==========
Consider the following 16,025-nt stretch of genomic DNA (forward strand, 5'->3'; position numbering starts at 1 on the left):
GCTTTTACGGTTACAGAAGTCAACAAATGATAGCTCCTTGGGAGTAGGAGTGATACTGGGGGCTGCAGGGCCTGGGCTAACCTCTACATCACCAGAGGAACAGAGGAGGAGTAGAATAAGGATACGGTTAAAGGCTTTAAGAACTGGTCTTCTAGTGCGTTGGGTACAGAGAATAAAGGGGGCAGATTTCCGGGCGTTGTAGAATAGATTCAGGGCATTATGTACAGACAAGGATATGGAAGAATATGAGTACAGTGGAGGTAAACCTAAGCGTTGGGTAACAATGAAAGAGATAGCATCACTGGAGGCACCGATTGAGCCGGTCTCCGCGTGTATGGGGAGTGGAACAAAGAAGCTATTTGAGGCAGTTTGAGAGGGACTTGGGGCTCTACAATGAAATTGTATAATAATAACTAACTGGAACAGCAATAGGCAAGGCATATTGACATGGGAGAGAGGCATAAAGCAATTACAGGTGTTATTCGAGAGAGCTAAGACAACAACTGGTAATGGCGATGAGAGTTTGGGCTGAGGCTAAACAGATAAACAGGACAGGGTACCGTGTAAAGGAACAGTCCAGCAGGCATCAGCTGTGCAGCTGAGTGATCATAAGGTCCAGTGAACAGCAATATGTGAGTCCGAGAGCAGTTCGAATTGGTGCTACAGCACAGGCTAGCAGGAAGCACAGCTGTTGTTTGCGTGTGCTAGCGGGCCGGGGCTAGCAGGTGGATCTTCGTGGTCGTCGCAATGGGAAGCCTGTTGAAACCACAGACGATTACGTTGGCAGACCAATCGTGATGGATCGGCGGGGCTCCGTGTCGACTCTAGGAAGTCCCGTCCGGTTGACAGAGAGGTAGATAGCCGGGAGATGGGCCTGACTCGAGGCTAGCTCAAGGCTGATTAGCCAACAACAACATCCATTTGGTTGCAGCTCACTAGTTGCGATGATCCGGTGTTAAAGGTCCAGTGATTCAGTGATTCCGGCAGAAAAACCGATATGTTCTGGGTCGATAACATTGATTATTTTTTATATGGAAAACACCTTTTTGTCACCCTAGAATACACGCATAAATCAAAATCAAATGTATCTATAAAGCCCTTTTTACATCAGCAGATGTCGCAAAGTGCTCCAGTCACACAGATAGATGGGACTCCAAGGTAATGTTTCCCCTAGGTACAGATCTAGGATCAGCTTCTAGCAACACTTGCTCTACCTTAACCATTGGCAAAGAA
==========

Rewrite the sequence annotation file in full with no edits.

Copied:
Consider the following 16,025-nt stretch of genomic DNA (forward strand, 5'->3'; position numbering starts at 1 on the left):
GCTTTTACGGTTACAGAAGTCAACAAATGATAGCTCCTTGGGAGTAGGAGTGATACTGGGGGCTGCAGGGCCTGGGCTAACCTCTACATCACCAGAGGAACAGAGGAGGAGTAGAATAAGGATACGGTTAAAGGCTTTAAGAACTGGTCTTCTAGTGCGTTGGGTACAGAGAATAAAGGGGGCAGATTTCCGGGCGTTGTAGAATAGATTCAGGGCATTATGTACAGACAAGGATATGGAAGAATATGAGTACAGTGGAGGTAAACCTAAGCGTTGGGTAACAATGAAAGAGATAGCATCACTGGAGGCACCGATTGAGCCGGTCTCCGCGTGTATGGGGAGTGGAACAAAGAAGCTATTTGAGGCAGTTTGAGAGGGACTTGGGGCTCTACAATGAAATTGTATAATAATAACTAACTGGAACAGCAATAGGCAAGGCATATTGACATGGGAGAGAGGCATAAAGCAATTACAGGTGTTATTCGAGAGAGCTAAGACAACAACTGGTAATGGCGATGAGAGTTTGGGCTGAGGCTAAACAGATAAACAGGACAGGGTACCGTGTAAAGGAACAGTCCAGCAGGCATCAGCTGTGCAGCTGAGTGATCATAAGGTCCAGTGAACAGCAATATGTGAGTCCGAGAGCAGTTCGAATTGGTGCTACAGCACAGGCTAGCAGGAAGCACAGCTGTTGTTTGCGTGTGCTAGCGGGCCGGGGCTAGCAGGTGGATCTTCGTGGTCGTCGCAATGGGAAGCCTGTTGAAACCACAGACGATTACGTTGGCAGACCAATCGTGATGGATCGGCGGGGCTCCGTGTCGACTCTAGGAAGTCCCGTCCGGTTGACAGAGAGGTAGATAGCCGGGAGATGGGCCTGACTCGAGGCTAGCTCAAGGCTGATTAGCCAACAACAACATCCATTTGGTTGCAGCTCACTAGTTGCGATGATCCGGTGTTAAAGGTCCAGTGATTCAGTGATTCCGGCAGAAAAACCGATATGTTCTGGGTCGATAACATTGATTATTTTTTATATGGAAAACACCTTTTTGTCACCCTAGAATACACGCATAAATCAAAATCAAATGTATCTATAAAGCCCTTTTTACATCAGCAGATGTCGCAAAGTGCTCCAGTCACACAGATAGATGGGACTCCAAGGTAATGTTTCCCCTAGGTACAGATCTAGGATCAGCTTCTAGCAACACTTGCTCTACCTTAACCATTGGCAAAGAA